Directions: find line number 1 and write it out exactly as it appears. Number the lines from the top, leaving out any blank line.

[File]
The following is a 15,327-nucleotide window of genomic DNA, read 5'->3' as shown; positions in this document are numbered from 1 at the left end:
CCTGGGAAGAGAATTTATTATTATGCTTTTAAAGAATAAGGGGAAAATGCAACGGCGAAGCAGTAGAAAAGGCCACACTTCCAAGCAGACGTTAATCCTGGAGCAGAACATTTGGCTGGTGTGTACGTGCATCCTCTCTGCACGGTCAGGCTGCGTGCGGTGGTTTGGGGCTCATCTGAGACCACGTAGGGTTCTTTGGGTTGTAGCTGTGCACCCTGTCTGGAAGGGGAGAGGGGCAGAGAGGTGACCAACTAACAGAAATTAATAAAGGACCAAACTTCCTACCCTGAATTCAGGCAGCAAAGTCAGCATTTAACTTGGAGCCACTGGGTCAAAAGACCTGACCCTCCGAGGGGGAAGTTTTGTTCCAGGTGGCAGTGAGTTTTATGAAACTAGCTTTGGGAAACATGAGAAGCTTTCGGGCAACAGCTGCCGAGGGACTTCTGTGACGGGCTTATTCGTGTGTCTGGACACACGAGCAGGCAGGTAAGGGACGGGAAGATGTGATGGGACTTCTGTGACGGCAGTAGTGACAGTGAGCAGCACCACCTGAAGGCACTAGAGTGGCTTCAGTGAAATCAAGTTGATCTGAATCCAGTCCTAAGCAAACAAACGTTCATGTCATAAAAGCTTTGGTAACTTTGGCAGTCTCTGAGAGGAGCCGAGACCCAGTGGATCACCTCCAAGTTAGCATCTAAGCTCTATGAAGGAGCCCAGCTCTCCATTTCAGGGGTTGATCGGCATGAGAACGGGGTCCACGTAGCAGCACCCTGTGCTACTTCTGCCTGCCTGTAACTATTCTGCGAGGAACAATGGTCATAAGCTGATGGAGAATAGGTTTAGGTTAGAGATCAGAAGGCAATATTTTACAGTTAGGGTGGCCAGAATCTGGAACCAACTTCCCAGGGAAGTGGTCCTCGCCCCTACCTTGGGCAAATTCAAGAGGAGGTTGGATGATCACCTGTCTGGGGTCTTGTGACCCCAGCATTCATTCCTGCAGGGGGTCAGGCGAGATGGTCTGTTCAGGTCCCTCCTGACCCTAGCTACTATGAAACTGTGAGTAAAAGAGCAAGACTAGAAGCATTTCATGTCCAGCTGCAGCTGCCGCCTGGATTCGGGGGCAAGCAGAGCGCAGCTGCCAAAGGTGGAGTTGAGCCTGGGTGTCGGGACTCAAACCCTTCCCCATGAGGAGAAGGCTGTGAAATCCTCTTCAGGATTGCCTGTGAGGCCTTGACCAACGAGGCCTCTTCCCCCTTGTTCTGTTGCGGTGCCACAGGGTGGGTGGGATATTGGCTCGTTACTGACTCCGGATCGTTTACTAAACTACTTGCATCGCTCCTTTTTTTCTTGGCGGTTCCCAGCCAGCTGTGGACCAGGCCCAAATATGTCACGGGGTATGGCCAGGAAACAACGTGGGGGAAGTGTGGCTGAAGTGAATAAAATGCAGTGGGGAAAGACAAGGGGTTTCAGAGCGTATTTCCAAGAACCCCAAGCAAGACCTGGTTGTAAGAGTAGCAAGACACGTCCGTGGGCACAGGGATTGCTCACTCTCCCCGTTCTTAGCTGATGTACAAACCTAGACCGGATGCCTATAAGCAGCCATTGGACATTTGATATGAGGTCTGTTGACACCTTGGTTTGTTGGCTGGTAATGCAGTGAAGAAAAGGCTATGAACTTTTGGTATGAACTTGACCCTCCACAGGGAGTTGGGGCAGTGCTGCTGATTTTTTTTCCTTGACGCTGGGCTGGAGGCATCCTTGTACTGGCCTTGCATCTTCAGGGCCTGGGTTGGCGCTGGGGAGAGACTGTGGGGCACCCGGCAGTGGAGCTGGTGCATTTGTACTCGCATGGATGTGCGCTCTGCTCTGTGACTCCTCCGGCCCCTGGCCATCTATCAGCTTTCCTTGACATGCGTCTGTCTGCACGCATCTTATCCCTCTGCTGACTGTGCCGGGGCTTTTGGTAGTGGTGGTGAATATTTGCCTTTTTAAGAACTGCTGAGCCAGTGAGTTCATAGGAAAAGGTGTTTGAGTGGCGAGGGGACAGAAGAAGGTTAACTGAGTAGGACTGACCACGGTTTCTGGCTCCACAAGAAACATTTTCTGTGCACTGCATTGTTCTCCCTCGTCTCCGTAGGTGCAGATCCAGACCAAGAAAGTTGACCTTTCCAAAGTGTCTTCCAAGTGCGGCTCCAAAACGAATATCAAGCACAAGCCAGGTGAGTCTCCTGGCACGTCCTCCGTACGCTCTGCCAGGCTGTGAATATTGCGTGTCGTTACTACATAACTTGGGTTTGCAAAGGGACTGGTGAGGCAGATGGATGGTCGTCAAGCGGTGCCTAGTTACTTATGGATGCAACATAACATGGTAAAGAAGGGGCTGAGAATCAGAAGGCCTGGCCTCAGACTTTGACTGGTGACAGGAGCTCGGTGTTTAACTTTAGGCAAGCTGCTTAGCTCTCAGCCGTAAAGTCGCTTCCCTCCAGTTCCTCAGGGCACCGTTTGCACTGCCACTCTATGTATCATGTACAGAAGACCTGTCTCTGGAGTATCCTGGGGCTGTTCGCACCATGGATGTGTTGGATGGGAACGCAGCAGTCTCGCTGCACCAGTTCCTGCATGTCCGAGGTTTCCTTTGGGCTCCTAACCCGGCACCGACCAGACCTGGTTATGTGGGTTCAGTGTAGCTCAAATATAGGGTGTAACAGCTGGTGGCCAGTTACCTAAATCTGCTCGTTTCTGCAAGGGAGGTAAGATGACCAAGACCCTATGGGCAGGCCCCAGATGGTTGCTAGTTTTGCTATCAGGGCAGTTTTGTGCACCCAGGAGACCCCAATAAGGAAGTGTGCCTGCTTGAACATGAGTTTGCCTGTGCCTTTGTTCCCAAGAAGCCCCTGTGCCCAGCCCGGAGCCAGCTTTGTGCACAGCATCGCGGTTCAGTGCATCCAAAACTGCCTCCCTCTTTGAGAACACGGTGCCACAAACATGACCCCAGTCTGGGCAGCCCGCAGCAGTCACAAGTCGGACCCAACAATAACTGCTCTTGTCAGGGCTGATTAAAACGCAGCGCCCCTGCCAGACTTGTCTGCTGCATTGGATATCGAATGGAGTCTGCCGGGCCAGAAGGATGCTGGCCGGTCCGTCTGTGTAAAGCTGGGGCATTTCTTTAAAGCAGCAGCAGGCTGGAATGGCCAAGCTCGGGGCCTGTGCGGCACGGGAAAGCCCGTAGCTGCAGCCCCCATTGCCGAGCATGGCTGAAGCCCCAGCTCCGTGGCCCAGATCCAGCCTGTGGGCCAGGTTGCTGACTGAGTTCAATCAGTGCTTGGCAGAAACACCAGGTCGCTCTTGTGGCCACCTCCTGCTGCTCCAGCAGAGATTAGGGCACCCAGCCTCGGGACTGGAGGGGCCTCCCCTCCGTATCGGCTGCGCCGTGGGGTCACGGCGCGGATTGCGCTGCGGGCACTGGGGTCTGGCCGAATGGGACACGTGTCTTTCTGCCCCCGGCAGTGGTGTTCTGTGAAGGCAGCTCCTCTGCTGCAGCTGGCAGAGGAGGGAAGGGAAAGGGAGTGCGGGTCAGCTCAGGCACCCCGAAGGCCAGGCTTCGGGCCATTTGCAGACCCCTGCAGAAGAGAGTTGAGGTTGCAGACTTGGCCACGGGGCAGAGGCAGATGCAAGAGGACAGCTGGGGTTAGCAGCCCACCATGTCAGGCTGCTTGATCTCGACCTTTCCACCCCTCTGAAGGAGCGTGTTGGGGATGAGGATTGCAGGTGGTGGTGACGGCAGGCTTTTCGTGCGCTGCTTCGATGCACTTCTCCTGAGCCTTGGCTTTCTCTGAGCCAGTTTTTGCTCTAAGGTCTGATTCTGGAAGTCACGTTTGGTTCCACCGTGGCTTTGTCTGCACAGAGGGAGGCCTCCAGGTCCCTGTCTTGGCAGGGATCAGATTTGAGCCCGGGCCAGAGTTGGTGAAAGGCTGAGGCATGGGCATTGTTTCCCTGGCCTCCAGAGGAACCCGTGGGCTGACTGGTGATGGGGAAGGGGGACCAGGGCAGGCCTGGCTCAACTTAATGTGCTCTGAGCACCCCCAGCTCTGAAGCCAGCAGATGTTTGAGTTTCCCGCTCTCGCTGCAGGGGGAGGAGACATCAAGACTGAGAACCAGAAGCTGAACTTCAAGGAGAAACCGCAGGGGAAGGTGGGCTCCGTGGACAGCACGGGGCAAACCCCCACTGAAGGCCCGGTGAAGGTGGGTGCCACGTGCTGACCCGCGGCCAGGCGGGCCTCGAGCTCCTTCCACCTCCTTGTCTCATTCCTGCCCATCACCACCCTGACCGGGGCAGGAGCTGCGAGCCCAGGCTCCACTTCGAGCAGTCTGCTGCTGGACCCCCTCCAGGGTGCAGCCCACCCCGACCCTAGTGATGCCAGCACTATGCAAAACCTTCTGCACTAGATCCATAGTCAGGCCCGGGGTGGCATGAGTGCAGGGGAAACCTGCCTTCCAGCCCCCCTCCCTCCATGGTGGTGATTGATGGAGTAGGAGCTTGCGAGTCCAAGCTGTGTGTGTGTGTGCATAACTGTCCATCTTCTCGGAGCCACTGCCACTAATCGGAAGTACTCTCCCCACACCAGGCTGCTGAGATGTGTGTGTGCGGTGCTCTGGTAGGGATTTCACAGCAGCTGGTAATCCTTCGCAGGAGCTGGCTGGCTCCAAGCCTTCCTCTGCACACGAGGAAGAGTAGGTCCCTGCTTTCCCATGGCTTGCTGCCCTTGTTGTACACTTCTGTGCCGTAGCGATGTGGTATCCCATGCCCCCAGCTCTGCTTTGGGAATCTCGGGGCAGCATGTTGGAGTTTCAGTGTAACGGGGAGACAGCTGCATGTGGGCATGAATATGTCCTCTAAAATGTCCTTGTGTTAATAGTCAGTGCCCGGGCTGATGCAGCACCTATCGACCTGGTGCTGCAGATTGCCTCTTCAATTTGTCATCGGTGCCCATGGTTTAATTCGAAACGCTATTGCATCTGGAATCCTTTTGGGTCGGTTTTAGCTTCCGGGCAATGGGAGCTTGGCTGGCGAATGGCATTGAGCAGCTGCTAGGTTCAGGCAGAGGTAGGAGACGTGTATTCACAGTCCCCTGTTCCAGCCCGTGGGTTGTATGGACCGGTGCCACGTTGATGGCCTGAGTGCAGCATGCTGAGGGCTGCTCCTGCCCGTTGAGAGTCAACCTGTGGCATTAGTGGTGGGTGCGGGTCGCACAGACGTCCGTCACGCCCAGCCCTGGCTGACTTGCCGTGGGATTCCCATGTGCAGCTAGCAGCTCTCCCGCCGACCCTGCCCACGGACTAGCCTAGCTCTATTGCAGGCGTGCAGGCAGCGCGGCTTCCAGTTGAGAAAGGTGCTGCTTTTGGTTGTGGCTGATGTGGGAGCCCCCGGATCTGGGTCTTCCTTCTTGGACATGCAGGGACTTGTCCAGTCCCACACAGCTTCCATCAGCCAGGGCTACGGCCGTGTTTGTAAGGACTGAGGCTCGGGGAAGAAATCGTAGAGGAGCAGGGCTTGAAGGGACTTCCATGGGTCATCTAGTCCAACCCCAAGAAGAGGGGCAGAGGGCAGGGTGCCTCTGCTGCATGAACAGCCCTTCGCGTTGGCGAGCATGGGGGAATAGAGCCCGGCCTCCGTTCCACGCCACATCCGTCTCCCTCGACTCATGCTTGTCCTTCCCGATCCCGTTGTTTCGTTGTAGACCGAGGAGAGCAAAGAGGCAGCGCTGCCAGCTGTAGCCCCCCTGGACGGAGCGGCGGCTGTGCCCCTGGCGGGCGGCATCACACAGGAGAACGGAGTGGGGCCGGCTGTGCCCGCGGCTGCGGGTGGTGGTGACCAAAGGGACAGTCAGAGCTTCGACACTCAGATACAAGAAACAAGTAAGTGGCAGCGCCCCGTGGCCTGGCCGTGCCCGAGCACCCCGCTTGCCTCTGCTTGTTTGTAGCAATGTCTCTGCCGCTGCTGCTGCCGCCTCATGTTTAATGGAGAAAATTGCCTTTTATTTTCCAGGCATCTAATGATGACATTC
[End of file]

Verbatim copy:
The following is a 15,327-nucleotide window of genomic DNA, read 5'->3' as shown; positions in this document are numbered from 1 at the left end: